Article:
Bonn (Dec. 28)
Col. Muammar Qaddafi, the leader of Libya, will visit West Germany next year, probably in May. The invitation, extended by the German-Arab Association for Friendship, was announced by a member of that group, Juergen Moellemann, who is foreign policy spokesman for the Free Democratic Party (FDP), the junior partner in the coalition government headed by the Social Democratic Party (SDP).
Moellemann said, after talks this week with senior Libyan officials that Tripoli is eager to improve relations with the Federal Republic. He praised the Qaddafi regime for seeking international political and economic cooperation. Libya is West Germany’s second largest supplier of oil.
Moellemann has carried out several delicate missions in the Arab world said to have been coordinated with the FDP’s leader, Foreign Minister Hans-Dietrich Genscher. Last year he visited Palestine Liberation Organization chief Yasir Arafar and subsequently made strong anti-Israel remarks. Although the Foreign Ministry said Moellemann made the trip on his own initiative, it picked up the bill for two ambulances promised by him to the PLO leader.
Political observers here are speculating whether Genscher was backing Moellemann’s invitation to Qaddafi which is favored by the business community. Improved relations with Libya would help German industry secure more contracts from Libya. According to Moellemann, West Germany could also serve as a mediator between Libya and the United States, since it has good relations with both countries. American relations with Libya have worsened in recent weeks, since the Reagan Administration accused Qaddafi of sponsoring assassination squads to kill President Reagan and other top U.S. officials.
SEEN AS A TRIAL BALLOON
Moellemann’s outspokenly pro-Arab position has been interpreted here as a trial balloon to test West German opinion with respect to improving relations with the Arabs. His invitation to Qaddafi, however, was assailed by scores of West German newspapers last week. The Libyan leader is to attend a symposium on German-Arab relations.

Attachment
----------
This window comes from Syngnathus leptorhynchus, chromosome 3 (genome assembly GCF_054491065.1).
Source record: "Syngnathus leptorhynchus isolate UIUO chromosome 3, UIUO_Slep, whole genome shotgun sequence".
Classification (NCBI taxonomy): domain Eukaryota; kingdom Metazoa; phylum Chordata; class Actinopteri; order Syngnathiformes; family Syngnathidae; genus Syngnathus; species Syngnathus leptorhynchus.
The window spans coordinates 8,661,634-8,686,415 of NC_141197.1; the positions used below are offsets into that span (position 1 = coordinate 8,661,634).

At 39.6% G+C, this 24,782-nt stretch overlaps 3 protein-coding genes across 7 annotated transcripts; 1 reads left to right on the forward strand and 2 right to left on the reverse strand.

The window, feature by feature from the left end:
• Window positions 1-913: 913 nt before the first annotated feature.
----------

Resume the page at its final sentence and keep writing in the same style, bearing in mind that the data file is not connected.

The influential Frankfurter Allgemeine observed that the invitation was extended at a time when anti-American sentiments are running high in the Federal Republic, especially in the “peace movement” and could cause a further setback in Bonn’s relations with Washington.
Qaddafi planned to visit West Germany two years ago but had to cancel his trip when Libya’s role in promoting international terrorism was exposed. He did visit the country privately for medical treatment at the Mainz clinic. His presence was kept secret until well after his departure and was never acknowledged officially.
Meanwhile, West German real estate experts have reported a “tremendous” increase in the activities in the real estate market here by the Arab oil-pro-
ducing states, particularly those in the Persian Gulf area. No specific information was made public but local newspapers were told that “entire streets” in certain areas have changed ownership in recent weeks.
The phenomenon is understood to be part of an ongoing trend by the Arab oil states to invest in Germany’s capital market which is considered relatively stable despite the nation’s economic crisis and increased unemployment. One expert said the Arab investors were taking advantage of the real estate market which has come to a virtual standstill because of high interest rates
Real estate in German cities was considered an unattractive area for Arab investment in the past. No major investments were registered in residential areas, in sharp contrast to Arab real estate purchases in Paris and London.
One reason for the current Arab interest in Germany’s capital market and in its economy generally, according to analysts, is the improved political relations between Bonn and major Arab countries, including Libya.